It takes years and investment of more than sufficient resources to build a reputation, but it takes very little to destroy it. For example, by merely declaring African nations and Haiti were “sh*t hole countries”, President Donald Trump, according to the research conducted by the University of Southern California’s Public Diplomacy Institute, took brand Africa back by over 100 years – yes to 1899 when Joseph Conrad dubbed it “a dark continent” in his seminal work, “The heart of darkness”. Now imagine what the message of scenes of patients on their dying hospital beds unattended to will communicate to the world.
Then fast track to last week in 2021. As the world celebrated with us the supremacy of our constitutional democracy that values separation of powers between the executive, legislative and judicial arms of the state, and as we further entrenched the legacy of Nelson Mandela when he declared: “Nobody is above the law” (by respecting a subpoena to appear in court after Louis Luyt hauled him before the courts), we decided to inflict a scathing reputational damage on brand South Africa which was beginning to enhance its equity from 2018 as it endeavored to entrench the rule of law; rejuvenating the economy by setting an ambitious strategic target to mobilise investments worth $100 during a five year period in order to reverse the triple challenges of poverty, unemployment and inequality.
This five-year target for investments remain a pipe dream because of the latest incidents of violence. Although investors respect everyone’s right to a peaceful protest, they detest violence and also value protection of private property. Last week I wrote about infrastructure projects in Mozambique for which we were mobilising foreign funding and are now iced because investors feel insecure because of the violence that has erupted in Capo Delgado. Yes, I commend our Department of International Relations and Cooperation (DIRCO) for developing such brilliant briefing notes for our emissaries but it will take years for us to regain investor confidence.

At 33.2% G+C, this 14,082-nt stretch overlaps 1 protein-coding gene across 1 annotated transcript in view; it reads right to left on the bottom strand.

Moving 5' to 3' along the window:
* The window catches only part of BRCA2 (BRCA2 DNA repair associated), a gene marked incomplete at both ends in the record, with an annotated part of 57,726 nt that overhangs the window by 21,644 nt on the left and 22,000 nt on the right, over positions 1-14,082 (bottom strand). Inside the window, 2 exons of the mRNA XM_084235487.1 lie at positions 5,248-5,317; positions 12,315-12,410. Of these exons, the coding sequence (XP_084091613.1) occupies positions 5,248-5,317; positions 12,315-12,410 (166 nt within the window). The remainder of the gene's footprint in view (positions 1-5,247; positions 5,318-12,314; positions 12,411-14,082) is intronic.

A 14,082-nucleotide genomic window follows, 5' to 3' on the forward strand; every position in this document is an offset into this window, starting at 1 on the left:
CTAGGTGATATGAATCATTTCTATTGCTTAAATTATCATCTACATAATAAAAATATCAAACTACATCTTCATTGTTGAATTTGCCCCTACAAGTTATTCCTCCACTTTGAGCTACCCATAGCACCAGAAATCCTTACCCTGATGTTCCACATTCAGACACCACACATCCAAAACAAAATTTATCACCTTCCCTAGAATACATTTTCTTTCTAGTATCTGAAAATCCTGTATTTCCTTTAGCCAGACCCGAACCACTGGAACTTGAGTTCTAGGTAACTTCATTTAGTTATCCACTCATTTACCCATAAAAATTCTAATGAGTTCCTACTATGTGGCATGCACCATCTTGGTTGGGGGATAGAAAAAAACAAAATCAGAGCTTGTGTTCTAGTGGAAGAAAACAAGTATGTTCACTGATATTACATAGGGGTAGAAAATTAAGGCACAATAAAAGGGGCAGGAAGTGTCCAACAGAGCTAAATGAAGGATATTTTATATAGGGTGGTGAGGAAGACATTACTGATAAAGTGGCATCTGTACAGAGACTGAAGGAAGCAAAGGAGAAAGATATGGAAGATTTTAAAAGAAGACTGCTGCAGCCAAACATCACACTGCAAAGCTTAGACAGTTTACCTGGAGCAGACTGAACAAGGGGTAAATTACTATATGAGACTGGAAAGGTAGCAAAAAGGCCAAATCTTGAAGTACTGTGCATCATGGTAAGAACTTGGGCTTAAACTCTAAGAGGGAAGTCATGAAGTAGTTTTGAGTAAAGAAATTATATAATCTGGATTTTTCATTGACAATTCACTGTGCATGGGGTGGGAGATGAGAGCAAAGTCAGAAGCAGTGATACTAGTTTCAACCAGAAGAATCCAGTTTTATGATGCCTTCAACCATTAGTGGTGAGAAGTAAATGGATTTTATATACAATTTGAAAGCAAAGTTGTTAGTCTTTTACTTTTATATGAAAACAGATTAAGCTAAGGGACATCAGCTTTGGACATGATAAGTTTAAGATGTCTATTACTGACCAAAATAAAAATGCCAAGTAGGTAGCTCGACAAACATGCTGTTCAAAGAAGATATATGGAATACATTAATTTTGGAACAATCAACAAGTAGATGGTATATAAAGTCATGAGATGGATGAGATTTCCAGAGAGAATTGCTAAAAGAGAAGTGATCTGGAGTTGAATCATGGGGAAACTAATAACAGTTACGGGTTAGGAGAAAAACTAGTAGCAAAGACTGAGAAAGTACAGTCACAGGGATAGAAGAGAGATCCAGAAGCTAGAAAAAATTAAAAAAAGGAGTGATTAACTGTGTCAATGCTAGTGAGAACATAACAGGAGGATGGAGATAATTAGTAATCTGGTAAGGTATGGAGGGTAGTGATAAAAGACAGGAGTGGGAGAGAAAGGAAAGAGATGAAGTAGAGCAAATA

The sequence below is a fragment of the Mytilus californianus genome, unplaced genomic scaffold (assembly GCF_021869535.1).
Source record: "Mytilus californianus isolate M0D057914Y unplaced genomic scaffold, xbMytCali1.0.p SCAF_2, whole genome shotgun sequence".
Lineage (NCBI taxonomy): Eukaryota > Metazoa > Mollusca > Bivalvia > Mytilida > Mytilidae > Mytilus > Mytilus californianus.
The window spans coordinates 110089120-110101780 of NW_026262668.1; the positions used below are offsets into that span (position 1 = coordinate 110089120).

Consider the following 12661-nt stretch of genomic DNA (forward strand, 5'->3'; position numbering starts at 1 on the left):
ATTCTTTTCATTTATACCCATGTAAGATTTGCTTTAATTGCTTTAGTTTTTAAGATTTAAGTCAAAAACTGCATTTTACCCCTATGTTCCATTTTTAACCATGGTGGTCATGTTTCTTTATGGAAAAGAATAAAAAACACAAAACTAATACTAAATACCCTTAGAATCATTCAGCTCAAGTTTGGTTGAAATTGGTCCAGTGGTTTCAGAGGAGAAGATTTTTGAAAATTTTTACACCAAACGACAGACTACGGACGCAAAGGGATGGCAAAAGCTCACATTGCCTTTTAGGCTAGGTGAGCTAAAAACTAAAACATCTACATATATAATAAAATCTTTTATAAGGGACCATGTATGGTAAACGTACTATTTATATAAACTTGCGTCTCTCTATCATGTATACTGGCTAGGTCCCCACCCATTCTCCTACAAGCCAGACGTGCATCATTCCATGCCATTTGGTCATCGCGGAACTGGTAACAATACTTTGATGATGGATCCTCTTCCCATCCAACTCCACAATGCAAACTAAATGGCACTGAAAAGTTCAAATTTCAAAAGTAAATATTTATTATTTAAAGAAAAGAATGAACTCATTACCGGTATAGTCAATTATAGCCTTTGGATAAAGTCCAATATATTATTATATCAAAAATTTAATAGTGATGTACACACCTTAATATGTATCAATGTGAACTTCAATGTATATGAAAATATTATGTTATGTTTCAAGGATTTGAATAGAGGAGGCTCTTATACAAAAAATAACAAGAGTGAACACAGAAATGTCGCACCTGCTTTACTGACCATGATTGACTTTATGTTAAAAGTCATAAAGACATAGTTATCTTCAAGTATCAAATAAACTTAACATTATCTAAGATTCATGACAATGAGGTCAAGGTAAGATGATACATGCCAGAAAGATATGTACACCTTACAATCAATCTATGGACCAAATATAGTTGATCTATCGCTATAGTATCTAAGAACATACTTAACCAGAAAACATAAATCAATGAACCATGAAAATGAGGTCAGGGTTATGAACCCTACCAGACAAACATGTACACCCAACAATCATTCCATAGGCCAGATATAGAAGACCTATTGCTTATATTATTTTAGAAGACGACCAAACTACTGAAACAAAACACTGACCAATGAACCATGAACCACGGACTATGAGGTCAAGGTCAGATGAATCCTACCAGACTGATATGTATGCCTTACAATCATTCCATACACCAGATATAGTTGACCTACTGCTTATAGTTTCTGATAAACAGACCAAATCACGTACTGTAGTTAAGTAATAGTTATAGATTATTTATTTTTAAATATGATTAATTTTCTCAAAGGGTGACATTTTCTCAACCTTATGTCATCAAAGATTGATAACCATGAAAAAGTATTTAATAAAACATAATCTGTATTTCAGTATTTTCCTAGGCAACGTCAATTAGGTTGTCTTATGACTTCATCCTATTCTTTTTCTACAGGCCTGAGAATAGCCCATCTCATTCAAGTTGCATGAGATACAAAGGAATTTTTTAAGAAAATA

We have inflicted reputational damage on brand South Africa last week by embarking on a spree of looting businesses in two provinces. The crisis in these two provinces is worrying, to say the least, because Gauteng City Region (GCR) contributes over 35% to the country’s gross domestic product (GDP) while the KwaZulu Natal Province is the third biggest contributor at 14% after the Western Cape (which contributes 16%). Indeed, it doesn’t require one to be an economist to know how this will impact on the six smaller provinces whose percentage contributions to the GDP is much smaller than of the Ekurhuleni Metropolitan Municipality in the GCR which is at 10%.
I wouldn’t enter the conspiracy fray because the consequential reputational damage remains the same. Although we welcome President Cyril Ramaphosa’s admission that our security establishment wasn’t ready for the carnage and illegality that befell us last week, the events brought back to memory three incidents of major national security breaches in our nascent democracy: the corrupt relationship between the National Commissioner for SAPS and a shady character believed to be a drug kingpin; the wife to the Minister for State Security being convicted of illicit drug dealing; and the alleged recommendation for appointment of cabinet ministers by a family that received permanent residency in South Africa in dubious circumstances.